9

The Articles of Confederation and Perpetual Union were the agreement among the thirteen United States of America to unite under a federal government consisting of a Continental Congress. They were proposed in 1777 and effective upon ratification by all thirteen states in 1781. They remained in effect until superseded by the Constitution of the United States in 1788.

The ninth Article of Confederation establishes federal judicial jurisdiction in some cases, including

"disputes and differences now subsisting or that hereafter may arise between two or more States concerning boundary, jurisdiction or any other causes whatever"

and

"All controversies concerning the private right of soil claimed under different grants of two or more States"

and some others. It provides that whenever a case is filed with the Continental Congress, a temporary federal court will be appointed to hear the case.

Is there an account of the history of federal courts under the Articles of Confederation?

  • 1
    "Records" to me implies primary/original sources, while "an account of the history" implies secondary/analytical ones. Is the question intended to be either/or? – Brian Z May 30 at 11:05
  • @BrianZ : Or both. – Michael Hardy May 31 at 17:10
4

Question:
Are there records of federal courts under the Articles of Confederation?

Answer

Yes. Evidently such cases are still tracked.

Looking specifically for Piracy Court Cases from, March 1, 1781 - March 4, 1789 the dates the Articles of Confederation was ratified and when governance under the United States Constitution was begun.

Here is one case, I found several cases, articles, and blog posts searching for: United States, "piracy court" 1781-1789, or ship seizures in that time....

  • The United States Supreme Court Records - THE RESOLUTION, 2 U.S. 1 (1781) Miller et. al. Libellants and Appellants v. The Ship Resolution, and Ingersoll, Claimant and Appellee. Federal Court of Appeals, August Session, 1781

Details

Technically there was no "judicial branch" under the articles of confederation. No executive branch either. Only a single chambered legislature.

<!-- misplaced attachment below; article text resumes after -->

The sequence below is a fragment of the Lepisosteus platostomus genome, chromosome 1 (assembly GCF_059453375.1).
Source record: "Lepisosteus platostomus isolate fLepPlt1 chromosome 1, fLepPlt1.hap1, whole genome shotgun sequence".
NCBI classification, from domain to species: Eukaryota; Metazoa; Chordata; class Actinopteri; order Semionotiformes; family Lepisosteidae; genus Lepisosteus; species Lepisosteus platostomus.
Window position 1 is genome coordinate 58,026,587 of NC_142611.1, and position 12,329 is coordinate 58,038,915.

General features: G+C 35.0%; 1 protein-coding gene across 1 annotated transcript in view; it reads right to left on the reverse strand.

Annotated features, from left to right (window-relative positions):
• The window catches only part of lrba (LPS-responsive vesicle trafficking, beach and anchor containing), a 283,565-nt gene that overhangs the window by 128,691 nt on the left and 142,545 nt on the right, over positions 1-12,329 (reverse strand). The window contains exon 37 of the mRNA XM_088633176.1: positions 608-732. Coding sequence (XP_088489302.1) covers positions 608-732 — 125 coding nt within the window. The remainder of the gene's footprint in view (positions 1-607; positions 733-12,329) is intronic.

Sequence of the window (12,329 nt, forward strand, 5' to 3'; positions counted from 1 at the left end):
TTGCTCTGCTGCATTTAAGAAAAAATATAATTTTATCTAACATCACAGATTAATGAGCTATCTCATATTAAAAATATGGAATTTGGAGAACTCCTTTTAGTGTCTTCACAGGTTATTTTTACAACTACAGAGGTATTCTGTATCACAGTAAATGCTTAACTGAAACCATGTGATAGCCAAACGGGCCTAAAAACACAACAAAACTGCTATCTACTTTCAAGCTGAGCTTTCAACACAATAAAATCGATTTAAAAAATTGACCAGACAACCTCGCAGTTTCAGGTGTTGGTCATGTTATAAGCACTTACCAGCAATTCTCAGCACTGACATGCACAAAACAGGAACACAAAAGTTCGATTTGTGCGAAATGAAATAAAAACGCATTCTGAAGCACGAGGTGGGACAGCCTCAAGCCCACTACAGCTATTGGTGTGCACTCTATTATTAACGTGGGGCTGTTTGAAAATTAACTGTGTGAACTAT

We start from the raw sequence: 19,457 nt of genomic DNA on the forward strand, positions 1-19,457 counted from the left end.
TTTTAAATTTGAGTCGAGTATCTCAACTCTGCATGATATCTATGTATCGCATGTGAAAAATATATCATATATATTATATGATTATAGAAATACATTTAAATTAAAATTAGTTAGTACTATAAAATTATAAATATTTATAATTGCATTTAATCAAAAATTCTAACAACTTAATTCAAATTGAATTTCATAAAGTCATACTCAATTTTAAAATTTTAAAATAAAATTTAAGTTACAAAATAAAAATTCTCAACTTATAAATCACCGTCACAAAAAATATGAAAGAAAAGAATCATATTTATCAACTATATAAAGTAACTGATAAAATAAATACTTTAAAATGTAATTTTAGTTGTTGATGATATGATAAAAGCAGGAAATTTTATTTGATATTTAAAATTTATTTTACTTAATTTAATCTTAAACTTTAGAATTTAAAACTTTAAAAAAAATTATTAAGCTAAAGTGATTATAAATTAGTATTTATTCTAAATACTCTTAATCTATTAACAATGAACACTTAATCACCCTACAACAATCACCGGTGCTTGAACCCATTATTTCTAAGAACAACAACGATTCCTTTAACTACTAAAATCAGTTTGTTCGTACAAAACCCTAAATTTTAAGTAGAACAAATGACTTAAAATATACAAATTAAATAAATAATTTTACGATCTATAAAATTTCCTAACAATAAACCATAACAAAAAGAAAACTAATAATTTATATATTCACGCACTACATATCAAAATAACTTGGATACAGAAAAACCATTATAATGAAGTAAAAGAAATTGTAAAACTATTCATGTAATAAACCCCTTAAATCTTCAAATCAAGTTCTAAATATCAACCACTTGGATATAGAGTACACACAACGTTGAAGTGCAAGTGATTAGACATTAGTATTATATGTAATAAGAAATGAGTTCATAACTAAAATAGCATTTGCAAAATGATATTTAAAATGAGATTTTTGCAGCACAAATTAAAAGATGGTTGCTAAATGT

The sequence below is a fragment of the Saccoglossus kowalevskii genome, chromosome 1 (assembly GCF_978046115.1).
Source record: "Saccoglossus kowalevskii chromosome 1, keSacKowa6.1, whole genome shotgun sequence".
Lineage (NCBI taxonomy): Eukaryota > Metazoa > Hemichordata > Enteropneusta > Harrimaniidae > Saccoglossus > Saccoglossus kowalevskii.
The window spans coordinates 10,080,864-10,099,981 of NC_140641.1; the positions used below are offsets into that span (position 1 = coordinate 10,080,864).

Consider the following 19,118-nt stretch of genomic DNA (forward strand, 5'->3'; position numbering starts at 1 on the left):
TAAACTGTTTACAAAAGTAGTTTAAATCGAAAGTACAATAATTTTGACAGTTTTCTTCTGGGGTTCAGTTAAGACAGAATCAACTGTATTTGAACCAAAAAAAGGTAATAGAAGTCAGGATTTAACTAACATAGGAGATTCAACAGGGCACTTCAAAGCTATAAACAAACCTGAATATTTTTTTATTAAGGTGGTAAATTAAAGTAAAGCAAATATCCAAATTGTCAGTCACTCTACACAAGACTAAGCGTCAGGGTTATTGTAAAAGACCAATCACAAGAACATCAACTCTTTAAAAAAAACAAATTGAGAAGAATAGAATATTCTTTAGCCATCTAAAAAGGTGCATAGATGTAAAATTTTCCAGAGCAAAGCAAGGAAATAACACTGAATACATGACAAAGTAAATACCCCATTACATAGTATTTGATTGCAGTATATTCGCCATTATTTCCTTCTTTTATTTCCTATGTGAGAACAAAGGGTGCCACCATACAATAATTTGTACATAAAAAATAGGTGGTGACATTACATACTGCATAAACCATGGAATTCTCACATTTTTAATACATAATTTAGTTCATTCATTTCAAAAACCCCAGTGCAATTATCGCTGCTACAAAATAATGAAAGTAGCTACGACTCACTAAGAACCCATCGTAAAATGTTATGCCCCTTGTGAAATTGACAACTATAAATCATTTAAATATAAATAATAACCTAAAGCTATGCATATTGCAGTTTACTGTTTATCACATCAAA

Judicial Learning Center
The national government under the Articles of Confederation consisted of a single legislative body, called the Congress of the United States. The national government had limited powers under the Articles of Confederation. For example, the central government could not levy taxes or regulate commerce. Additionally, there was not an executive or judicial branch of government under the Articles.

This narrows down our search. We are looking specifically for issues dealing with Piracy and seizures of vessels between the dates March 1, 1781 - March 4, 1789 when the Articles of Confederation were in effect.

Articles of Confederation Article 9.
..... appointing courts for the trial of piracies and felonies committed on the high seas; and establishing courts for receiving and determining finally appeals in all cases of captures; ........

I found the previously mentioned case records on the Justia site dealing with Federal court records.

  • The United States Supreme Court Records - THE RESOLUTION, 2 U.S. 1 (1781) Miller et. al. Libellants and Appellants v. The Ship Resolution, and Ingersoll, Claimant and Appellee. Federal Court of Appeals, August Session, 1781

There were also a number of other sites, records and articles which came up.

  • Were there any cases in which the parties were two states, or in which the parties had a dispute arising from conflicting land grants from two or more state? – Michael Hardy May 31 at 20:55

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